Manipulative managers put Prince in shadows

Machiavelli
Machiavelli
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​Call it Machiavellian mind games, ‘spin’ or just plain cobblers but the art of manipulating football expectations appears to be reaching new heights of excellence.

Or not.

Some colour their rhetoric with wax crayons, others paint with broad, but more subtle brushstrokes.

But there are those so masterful in the multi-dimensional art of ‘the message’ they could hold their own in the cut-throat court of any medieval monarch.

Niccolo Machiavelli - no he’s not on loan at Sunderland - wrote The Prince exactly 500 years ago as a guide to those in power on how to survive and stay on top. It’s been used for good and evil ever since.

But many of today’s managers could teach Macca a thing or two about the dark arts of control.

The arguments may come and go but the principle and purpose remain constant - gain advantage over your opponent.

Say what you need to to stay on top mentally.

Right now in the Premier League, following Jose and Manuel’s recent verbal clash, we have the horses, little horses and little rich horses of Chelsea, Arsenal and Manchester City.

We have the highly fancied Liverpool and the good outsiders of Tottenham and Everton.

Manchester United’s stable of thoroughbred course and distance winners appear to have wandered off like bewildered seaside donkeys.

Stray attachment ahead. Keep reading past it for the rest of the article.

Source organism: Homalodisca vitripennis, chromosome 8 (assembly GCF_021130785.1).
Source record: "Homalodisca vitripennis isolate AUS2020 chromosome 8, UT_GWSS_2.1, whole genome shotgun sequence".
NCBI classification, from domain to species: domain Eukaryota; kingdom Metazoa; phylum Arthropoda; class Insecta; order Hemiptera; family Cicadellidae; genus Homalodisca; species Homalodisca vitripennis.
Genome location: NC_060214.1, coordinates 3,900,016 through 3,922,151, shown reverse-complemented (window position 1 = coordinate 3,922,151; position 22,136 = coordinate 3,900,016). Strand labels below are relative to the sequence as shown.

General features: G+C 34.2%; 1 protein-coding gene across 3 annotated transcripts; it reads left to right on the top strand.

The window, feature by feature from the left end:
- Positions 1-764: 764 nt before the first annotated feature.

But they all have spin for every occasion.

When a team starts to score goals, play glorious, exciting football and look as though it has a great chance of winning the league/promotion/Cheltenham Gold Cup, the manager will say: “We can’t win the league, we’re not ready for that yet”.

Like Brendan Rogers after Liverpool’s 5-1 destruction of Arsenal. Like Jose Mourinho after Chelsea beat Manchester City.

When the wheels come off, the team is sliding down the table and all looks bleak, the manger will say: “We can still finish fourth”: like David Moyes on any number of occasions this season.

Everyone from Nigel Clough and Stuart Gray to Mourinho and his current sparring partner Manuel Pellegrini talks about ‘keeping their feet on the ground ‘ when winning, and the lofty heights of what they can achieve when they’re clearly struggling.

Keep spinning the yarns lads, we love it.

Perception, image and message are all.

To quote Macca again: “Every one sees what you appear to be, few really know what you are.”

Actually we do, but we just love to hear it anyway.